Posts Tagged 'ML64.exe'

Multiplying Matrices with AVX. For Fun*

(Cross-posted from GitHub)

Having previously tinkered only very briefly, in assembly, I was keen to try my hand at more.

I do best with a practical, defined problem to solve; having used more or less the same unrolled-loop implementation of a 4×4 matrix multiplication I wrote in university, it seemed a good candidate for a 21st Century update, using Advanced Vector Extensions (AVX) which first shipped with Sandy Bridge processors in 2011. Non-trivial, but tractable.

*Performance was never a motivation of this side project – the problem is too small – but there wouldn’t be much point if the output were slower. And it isn’t: on my (Ivy Bridge) Macbook Pro, it executes in half as many cycles as my previous unrolled-loop implementation and in slightly more than two-thirds as many cycles on a Haswell Ultrabook.

But not faster than XMMatrixMultiply.

Advertisements

Using Intel’s Secure Key (RDRAND) in MS Visual C++ 2010

UPDATE (29/05/2016): added a function to use RDRAND to generate a random value within a specified range, and refactored the logic into a static library and wrapped it with a dynamic library for use with P/Invoke.

Among the features added to Intel’s 3rd-Generation Core i* processors is a Digital Random Number Generator (DRNG) backed by an on-die hardware entropy source. This new hardware feature is made available to software via the also-new RDRAND instruction.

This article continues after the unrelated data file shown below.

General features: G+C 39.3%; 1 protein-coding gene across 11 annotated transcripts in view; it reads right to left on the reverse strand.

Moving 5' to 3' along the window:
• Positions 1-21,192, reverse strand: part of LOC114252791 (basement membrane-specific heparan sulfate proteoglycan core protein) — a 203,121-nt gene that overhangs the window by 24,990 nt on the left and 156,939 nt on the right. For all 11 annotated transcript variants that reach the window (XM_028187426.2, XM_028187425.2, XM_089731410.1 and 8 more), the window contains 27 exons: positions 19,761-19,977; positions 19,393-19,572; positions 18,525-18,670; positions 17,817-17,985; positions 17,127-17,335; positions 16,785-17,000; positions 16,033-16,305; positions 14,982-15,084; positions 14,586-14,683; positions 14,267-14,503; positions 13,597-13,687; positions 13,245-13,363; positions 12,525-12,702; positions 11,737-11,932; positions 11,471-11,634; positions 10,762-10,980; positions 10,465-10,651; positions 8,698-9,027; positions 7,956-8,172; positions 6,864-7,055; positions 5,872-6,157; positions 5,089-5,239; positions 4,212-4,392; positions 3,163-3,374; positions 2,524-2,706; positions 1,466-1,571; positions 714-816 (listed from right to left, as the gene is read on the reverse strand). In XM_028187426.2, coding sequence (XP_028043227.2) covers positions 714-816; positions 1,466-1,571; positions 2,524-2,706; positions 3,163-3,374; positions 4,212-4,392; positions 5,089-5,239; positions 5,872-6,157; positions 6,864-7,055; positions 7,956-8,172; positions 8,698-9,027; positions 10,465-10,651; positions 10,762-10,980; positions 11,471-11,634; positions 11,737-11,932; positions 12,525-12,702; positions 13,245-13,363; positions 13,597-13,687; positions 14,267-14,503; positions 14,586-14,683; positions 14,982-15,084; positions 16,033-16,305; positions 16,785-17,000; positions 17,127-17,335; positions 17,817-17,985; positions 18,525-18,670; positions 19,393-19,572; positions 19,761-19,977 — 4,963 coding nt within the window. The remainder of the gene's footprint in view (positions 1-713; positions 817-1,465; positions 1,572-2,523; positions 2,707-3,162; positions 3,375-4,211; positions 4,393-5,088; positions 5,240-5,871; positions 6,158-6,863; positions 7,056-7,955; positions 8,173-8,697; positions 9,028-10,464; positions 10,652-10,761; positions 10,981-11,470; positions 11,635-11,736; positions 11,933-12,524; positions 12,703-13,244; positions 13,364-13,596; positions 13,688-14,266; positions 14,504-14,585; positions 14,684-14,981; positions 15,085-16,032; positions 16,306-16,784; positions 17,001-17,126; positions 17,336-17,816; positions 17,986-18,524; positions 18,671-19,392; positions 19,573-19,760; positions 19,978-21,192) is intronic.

If you’re still using the compiler which shipped with Visual C++ 2010, it seems the only way to leverage the DRNG is either via a third-party library (the one available from Intel’s website is, as of writing, broken) or by dipping into assembly programming. Of these the latter comes with a couple of catches: the mnenomic/intrinsic for the instruction is not available for older assemblers/compilers, and the assembly is slightly different for 32- and 64-bit environments.

The sample project illustrates testing whether the host processor supports the RDRAND instruction as well as invoking it (via assembly). When built for 32-bit CPUs, the assembly is inlined; when built for 64-bit CPUs, the assembly is linked in via an exernal module (the 64-bit compiler in Visual Studio 2010 does not support inline assembly).

For the most part, the project simply follows the Software Implementation Guide from Intel. Additionally, it demonstrates invoking the instruction via its opcode, and linking a module implemented in assembly into a VC++ project.



%d bloggers like this: